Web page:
In my last blog post, I promised I would let you in on how you can actually do big business with China, through a simple chat application. This post is specific to exporters who want to break into the Chinese market.
Just to give you an idea of how big this market has become, China celebrates Singles’ Day on 11 November every year. Singles‘ Day is unique to China, and was started by a group of young college students who were said to have intended it, as a protest against Valentine’s Day. All the 1’s on this date was perfectly symbolic of being single.
In 2009, Alibaba and its charismatic founder Jack Ma, turned this into one big shopping day. This year, its one day sales figures have exceeded those of both the US’s Black Friday and Cyber Monday sales combined! Singles’ Day in 2016 pulled in more than US$17 billion, up from $14 billion in 2015.*
Do you want a piece of that action? The name of the messaging app I am referring to, is WeChat. It is China’s version of Facebook, Twitter, Linked In and even Tinder…combined! Similar to what some of these apps are doing, anyone can set up a shop online. Its spread is massive with hundreds of millions of Chinese having this app on their phones.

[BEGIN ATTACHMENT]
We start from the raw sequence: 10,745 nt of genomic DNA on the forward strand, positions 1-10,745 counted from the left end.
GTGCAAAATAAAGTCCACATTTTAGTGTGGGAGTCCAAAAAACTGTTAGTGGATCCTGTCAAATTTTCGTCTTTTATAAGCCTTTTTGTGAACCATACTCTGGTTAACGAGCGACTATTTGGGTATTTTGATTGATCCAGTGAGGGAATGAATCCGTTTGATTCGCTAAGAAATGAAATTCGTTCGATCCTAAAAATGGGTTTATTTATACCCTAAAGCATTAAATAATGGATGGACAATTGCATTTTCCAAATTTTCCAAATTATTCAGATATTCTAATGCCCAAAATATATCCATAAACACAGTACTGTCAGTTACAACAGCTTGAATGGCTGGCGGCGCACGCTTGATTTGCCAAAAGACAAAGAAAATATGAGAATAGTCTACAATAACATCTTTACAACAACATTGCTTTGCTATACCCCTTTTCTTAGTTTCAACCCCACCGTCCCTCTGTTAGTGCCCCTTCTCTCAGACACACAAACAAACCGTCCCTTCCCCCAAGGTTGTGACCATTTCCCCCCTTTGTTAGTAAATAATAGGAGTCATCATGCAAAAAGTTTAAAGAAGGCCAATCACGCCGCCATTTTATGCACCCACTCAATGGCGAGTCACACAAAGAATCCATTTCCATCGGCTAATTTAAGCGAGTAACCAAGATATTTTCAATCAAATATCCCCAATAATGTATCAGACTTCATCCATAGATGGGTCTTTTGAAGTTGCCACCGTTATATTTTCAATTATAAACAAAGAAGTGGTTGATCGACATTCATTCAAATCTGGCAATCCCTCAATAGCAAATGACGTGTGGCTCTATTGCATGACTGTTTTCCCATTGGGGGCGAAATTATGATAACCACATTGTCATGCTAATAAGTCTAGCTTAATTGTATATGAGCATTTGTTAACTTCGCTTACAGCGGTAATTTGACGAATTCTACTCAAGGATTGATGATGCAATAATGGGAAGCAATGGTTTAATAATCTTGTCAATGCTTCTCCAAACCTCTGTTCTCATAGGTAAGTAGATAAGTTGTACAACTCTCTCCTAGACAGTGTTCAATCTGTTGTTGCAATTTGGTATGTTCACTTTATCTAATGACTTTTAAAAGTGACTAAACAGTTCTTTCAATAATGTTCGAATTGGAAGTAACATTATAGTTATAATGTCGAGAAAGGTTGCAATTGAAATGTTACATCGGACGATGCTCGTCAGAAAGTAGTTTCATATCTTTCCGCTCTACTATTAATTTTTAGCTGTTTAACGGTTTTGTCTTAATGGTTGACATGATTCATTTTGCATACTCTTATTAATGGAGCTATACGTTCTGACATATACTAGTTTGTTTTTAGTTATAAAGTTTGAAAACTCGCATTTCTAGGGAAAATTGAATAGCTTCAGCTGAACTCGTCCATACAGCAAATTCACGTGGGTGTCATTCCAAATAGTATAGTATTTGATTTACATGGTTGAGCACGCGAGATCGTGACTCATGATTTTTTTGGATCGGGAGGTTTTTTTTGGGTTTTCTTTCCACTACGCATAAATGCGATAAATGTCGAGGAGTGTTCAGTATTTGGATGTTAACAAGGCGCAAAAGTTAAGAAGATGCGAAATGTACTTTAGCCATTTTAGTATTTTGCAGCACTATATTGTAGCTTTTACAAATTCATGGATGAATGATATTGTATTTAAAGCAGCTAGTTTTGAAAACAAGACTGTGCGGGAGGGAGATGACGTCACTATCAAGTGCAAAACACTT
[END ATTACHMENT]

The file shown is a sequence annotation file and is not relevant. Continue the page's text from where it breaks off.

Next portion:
This way of promoting a company or a products is what I call, a Wechat Roadshow.
Here are the steps you can take to start one:
Similar to Facebook or the other social media apps, you will start with a wall where you can post information about the product or service that you provide.
Your next step is to gather as many people into one online group. Similar to groups you might have seen on other social media apps. Each group on WeChat can accommodate up to 500 users.
The third step is to stage a prelaunch to test your product in the market. This way you can find out if Chinese consumers are ready to accept your product.
The last stage is the actual roadshow itself. It is here that you get to introduce your product, company and brand to the online group that you have successfully gathered from WeChat.
There are a several benefits to launching your company through WeChat.
For one, it is obviously of lower cost than to have to jump on a plane with your colleagues and set up a booth in a full blown trade show.
Second, it makes it possible for you to keep your clientele abreast with new products, services and news regarding your business. On social media, you can use text, pictures, videos and many other forms of communication to promote your product without having to step on Chinese soil.
There’s really very little to say against setting up a store in WeChat. More and more stuff is being marketed in the cyber zone. Don’t get left behind.